This Month in Psychopharmacology

Prolonged Grief Disorder Diagnostic Criteria in DSM-5-TR

New diagnostic criteria for prolonged grief disorder (PGD) have been presented in the Diagnostic and Statistical Manual of Mental Disorders, Fifth Edition, Text Revision (DSM-5-TR). PGD not only places patients at risk for intense distress, but also poor physical health, shortened life expectancy, and suicide. The estimated prevalence of PGD is likely to increase beyond previous estimates of 9.8% due to the death toll of the COVID-19 pandemic. Therefore, it is critical that clinicians be knowledgeable about grief reactions, including pathological manifestations of grief, and how to treat them. DSM-5-TR criteria for PGD require distressing symptoms of grief to continue for at least 12 months following the death of a close attachment. The grief response must be characterized by intense longing/yearning for the deceased person and/or preoccupation with thoughts and memories of the lost person to an impairing degree nearly every day for at least the past month. Three of eight symptoms must be experienced to a clinically significant degree for a PGD diagnosis (see Table 1).

Table 1. Prolonged Grief Disorder Symptoms
1 Feeling as though a part of oneself has died
2 A marked sense of disbelief about the death
3 Avoidance of reminders that the person has died (often coupled with intense searching for things reminiscent of the deceased person and/or evidence that they are still alive, such as mistaking others for the person who died)
4 Intense emotional pain (anger, bitterness, sorrow) related to the death
5 Difficulty with reintegration into life after the death
6 Emotional numbness (particularly with respect to an emotional connection to others)
7 Feeling that life is meaningless as a result of the death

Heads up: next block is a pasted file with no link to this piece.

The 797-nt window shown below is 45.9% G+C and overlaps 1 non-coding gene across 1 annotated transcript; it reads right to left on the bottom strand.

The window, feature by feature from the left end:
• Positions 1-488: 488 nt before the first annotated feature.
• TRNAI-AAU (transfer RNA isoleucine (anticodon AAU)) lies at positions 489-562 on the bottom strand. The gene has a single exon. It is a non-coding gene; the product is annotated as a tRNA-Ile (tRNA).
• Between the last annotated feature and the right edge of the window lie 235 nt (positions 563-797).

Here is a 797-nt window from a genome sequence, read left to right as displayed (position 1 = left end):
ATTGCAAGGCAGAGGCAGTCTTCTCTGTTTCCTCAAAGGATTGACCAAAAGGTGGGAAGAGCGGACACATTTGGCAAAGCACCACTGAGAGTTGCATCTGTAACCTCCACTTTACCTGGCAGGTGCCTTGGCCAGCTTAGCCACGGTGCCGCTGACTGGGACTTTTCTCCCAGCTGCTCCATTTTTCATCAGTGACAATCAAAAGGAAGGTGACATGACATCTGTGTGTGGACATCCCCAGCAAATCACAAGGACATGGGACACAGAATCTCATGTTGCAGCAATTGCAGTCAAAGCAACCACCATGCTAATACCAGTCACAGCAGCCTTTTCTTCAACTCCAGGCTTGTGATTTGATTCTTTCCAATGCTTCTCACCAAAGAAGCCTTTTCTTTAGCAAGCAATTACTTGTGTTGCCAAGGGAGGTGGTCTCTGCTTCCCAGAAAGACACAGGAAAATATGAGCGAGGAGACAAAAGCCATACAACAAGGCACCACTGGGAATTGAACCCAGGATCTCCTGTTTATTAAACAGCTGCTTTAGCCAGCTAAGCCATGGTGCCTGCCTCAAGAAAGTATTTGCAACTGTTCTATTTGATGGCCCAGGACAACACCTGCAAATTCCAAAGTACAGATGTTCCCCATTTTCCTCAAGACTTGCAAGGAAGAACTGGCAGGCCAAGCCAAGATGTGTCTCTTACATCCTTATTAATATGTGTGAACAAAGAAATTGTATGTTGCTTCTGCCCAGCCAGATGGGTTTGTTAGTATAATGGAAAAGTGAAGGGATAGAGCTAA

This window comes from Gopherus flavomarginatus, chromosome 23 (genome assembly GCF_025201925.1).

8 Intense loneliness as a result of the death

The PG-13-Revised (PG-13-R) scale is a useful self-report measure of PGD that can be used to screen for diagnosis and estimate its severity. A summary score of 30 or greater is consistent with a diagnosis of PGD, indicating further evaluation and treatment. An effective treatment for PGD includes prolonged grief disorder therapy (PGDT). The goals of PGDT are to 1) facilitate adaptation through which grief is transformed and integrated and 2) address any derailing symptoms of the early grief coping response (i.e., protest, self-blame, anger, counterfactual thinking, and avoidance). Adapting to loss involves accepting the new reality and restoring the capacity for well-being. See Table 2 for healing milestones of PGDT.

Table 2. Healing Milestones of Prolonged Grief Disorder Therapy
1 Understanding and accepting grief
2 Managing grief emotions—both painful and positive (grief monitoring and psychoeducation)
3 Seeing a promising future (aspirational goals)
4 Strengthening relationships (inviting a significant other to join a session)
5 Narrating the story of the death (imaginal revisiting)
6 Living with reminders (situational revisiting)
7 Connecting with memories (imaginal conversation)


Prigerson HG et al. JAMA Psychiatry 2022; Epub ahead of print. Abstract

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